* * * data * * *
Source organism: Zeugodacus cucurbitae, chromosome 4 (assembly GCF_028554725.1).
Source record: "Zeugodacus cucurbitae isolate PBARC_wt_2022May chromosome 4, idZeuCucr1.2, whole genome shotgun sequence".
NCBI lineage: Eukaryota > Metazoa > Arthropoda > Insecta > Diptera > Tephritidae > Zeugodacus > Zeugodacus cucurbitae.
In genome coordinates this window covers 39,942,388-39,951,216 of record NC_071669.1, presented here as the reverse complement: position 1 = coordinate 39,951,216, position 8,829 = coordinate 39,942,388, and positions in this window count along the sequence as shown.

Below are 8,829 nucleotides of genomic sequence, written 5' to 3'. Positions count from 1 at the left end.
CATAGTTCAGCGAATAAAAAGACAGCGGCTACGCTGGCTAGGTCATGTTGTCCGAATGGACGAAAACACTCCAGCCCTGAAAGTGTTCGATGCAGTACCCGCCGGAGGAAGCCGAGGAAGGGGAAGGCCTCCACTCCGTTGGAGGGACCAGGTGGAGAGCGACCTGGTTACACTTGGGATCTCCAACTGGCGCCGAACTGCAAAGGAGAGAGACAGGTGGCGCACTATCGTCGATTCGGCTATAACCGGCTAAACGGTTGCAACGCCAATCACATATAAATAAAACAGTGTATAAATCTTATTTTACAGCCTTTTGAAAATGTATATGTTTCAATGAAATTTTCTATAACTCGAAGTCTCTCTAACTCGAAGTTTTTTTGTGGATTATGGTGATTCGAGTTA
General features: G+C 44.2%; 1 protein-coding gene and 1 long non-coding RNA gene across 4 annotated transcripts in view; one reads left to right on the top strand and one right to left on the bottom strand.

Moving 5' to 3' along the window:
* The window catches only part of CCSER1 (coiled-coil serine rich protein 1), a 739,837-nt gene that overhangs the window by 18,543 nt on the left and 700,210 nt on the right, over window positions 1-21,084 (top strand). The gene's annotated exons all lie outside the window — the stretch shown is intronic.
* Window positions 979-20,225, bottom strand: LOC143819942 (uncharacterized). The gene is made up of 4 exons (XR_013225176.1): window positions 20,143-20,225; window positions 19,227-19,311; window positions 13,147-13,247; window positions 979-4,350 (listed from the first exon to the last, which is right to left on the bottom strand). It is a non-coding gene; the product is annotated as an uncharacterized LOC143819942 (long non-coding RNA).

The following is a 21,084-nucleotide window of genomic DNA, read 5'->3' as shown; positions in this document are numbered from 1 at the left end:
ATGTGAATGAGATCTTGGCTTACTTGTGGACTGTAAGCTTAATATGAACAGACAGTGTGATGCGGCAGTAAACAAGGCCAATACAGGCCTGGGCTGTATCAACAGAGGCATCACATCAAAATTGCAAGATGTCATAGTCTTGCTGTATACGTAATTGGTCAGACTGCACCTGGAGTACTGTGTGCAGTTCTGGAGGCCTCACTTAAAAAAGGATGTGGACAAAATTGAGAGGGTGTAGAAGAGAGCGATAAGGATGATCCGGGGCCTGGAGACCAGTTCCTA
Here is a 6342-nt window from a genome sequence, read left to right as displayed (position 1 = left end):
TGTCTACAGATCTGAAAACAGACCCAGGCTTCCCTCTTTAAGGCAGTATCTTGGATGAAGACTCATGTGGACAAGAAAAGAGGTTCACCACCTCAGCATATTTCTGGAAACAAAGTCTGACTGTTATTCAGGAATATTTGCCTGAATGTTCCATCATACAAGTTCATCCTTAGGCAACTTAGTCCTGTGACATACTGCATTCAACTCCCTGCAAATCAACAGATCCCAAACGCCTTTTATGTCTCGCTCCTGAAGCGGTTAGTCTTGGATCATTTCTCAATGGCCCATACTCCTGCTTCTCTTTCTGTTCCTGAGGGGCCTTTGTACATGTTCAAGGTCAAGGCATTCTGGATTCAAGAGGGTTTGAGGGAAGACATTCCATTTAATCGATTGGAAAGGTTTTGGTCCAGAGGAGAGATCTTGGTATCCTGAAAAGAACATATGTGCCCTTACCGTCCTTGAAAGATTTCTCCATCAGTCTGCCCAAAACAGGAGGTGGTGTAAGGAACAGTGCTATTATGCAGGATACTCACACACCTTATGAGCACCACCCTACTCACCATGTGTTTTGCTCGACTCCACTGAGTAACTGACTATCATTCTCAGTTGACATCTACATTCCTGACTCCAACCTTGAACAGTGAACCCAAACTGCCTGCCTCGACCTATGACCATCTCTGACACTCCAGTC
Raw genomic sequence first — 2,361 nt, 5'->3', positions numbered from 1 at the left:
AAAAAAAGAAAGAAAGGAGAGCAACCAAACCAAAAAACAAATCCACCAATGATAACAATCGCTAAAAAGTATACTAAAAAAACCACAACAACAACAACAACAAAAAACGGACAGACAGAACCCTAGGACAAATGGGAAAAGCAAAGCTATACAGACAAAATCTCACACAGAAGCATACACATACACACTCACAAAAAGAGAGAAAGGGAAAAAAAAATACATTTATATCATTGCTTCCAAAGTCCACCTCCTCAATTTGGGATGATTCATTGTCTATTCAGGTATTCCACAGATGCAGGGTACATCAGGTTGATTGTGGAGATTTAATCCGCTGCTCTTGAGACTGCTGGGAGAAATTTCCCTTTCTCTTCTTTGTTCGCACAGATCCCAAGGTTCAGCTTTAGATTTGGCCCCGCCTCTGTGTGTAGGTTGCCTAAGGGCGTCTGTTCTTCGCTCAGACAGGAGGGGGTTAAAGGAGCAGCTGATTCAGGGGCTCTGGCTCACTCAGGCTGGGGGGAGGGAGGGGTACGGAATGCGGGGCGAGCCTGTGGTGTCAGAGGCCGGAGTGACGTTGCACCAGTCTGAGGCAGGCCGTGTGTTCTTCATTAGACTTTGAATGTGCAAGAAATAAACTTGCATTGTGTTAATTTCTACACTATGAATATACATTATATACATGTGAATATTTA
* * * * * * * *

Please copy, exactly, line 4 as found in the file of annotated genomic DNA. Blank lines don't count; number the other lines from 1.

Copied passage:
In genome coordinates this window covers 39,942,388-39,951,216 of record NC_071669.1, presented here as the reverse complement: position 1 = coordinate 39,951,216, position 8,829 = coordinate 39,942,388, and positions in this window count along the sequence as shown.